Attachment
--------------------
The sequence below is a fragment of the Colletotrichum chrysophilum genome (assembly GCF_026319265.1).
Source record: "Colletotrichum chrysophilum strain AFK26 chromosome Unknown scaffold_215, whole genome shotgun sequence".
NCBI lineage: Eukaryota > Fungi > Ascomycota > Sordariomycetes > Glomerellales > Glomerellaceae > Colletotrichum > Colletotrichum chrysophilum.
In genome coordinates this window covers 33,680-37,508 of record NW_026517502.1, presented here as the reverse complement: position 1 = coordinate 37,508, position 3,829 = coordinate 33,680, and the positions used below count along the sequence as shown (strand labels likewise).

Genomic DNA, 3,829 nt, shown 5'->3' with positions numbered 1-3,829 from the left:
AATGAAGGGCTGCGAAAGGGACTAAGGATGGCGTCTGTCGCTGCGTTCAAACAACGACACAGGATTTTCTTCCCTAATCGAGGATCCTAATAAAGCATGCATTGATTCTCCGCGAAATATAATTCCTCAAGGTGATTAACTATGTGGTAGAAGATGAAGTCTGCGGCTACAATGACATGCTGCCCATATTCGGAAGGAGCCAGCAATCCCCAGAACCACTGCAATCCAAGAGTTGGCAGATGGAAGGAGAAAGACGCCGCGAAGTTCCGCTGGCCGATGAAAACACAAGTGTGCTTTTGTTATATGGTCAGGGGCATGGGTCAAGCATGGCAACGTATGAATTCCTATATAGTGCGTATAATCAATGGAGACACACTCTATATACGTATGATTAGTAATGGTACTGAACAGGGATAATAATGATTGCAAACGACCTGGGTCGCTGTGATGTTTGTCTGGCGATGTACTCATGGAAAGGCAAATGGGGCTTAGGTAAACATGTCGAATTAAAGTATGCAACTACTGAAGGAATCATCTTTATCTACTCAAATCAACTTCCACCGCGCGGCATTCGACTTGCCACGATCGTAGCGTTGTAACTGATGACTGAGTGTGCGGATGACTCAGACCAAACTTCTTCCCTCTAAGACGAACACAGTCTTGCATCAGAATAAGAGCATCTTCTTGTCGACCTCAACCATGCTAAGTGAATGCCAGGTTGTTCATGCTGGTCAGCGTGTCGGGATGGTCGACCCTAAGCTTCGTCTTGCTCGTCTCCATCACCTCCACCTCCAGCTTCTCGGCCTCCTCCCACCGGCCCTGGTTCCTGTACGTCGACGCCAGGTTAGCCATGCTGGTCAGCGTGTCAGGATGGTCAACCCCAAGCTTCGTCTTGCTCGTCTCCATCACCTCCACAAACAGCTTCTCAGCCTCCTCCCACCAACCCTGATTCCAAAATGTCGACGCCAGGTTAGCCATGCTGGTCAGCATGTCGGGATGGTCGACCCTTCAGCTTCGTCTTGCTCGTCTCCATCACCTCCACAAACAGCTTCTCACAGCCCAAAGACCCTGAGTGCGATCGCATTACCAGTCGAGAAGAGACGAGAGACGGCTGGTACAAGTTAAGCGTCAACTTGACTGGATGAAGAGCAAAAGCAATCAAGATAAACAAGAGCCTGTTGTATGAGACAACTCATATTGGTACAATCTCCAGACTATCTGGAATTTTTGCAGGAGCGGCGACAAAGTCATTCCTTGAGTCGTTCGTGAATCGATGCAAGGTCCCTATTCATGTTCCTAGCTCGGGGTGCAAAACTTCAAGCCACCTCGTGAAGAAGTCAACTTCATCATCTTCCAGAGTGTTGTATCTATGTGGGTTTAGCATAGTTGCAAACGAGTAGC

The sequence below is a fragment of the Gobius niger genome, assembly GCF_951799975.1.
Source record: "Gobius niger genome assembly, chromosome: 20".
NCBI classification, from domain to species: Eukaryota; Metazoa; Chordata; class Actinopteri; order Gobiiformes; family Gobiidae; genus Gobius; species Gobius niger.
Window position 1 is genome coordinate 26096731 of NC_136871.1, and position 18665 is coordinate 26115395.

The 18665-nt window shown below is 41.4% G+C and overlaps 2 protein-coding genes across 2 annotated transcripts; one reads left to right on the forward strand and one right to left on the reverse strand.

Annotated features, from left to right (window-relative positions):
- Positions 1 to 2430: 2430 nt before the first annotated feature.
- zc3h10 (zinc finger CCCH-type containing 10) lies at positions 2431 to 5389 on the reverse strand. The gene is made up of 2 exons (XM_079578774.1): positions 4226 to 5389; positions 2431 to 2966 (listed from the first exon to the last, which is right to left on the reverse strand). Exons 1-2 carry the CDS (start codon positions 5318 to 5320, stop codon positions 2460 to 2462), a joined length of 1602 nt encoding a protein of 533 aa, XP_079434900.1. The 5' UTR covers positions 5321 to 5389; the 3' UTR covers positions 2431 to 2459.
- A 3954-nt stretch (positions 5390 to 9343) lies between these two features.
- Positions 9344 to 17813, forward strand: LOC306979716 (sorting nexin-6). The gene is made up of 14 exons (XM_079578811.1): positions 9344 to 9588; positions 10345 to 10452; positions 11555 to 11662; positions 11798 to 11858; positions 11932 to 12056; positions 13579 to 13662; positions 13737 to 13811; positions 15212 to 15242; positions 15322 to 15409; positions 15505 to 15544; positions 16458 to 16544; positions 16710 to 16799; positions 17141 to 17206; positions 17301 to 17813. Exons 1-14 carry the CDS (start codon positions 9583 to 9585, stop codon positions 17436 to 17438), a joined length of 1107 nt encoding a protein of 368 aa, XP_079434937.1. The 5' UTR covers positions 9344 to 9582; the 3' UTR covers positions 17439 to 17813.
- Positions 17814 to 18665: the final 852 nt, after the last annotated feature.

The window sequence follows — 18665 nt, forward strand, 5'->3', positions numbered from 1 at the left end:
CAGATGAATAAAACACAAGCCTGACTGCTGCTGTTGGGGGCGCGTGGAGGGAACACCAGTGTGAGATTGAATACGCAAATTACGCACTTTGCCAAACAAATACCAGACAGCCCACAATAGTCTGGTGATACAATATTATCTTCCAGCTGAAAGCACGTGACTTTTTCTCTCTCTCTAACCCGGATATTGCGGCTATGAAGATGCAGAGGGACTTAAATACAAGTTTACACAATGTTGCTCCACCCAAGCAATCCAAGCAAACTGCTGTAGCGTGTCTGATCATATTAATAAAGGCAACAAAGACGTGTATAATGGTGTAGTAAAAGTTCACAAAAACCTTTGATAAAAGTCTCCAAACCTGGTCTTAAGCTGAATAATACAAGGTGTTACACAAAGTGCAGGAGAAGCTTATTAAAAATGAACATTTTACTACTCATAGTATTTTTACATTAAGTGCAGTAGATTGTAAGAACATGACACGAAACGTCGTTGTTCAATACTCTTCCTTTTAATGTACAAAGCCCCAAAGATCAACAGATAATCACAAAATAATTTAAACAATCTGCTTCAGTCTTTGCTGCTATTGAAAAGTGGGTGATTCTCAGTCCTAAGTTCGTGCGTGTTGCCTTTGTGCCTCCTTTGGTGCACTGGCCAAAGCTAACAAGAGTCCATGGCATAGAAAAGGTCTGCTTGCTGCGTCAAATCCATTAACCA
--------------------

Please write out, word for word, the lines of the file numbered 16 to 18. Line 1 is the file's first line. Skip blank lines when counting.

- Positions 9344 to 17813, forward strand: LOC306979716 (sorting nexin-6). The gene is made up of 14 exons (XM_079578811.1): positions 9344 to 9588; positions 10345 to 10452; positions 11555 to 11662; positions 11798 to 11858; positions 11932 to 12056; positions 13579 to 13662; positions 13737 to 13811; positions 15212 to 15242; positions 15322 to 15409; positions 15505 to 15544; positions 16458 to 16544; positions 16710 to 16799; positions 17141 to 17206; positions 17301 to 17813. Exons 1-14 carry the CDS (start codon positions 9583 to 9585, stop codon positions 17436 to 17438), a joined length of 1107 nt encoding a protein of 368 aa, XP_079434937.1. The 5' UTR covers positions 9344 to 9582; the 3' UTR covers positions 17439 to 17813.
- Positions 17814 to 18665: the final 852 nt, after the last annotated feature.

The window sequence follows — 18665 nt, forward strand, 5'->3', positions numbered from 1 at the left end: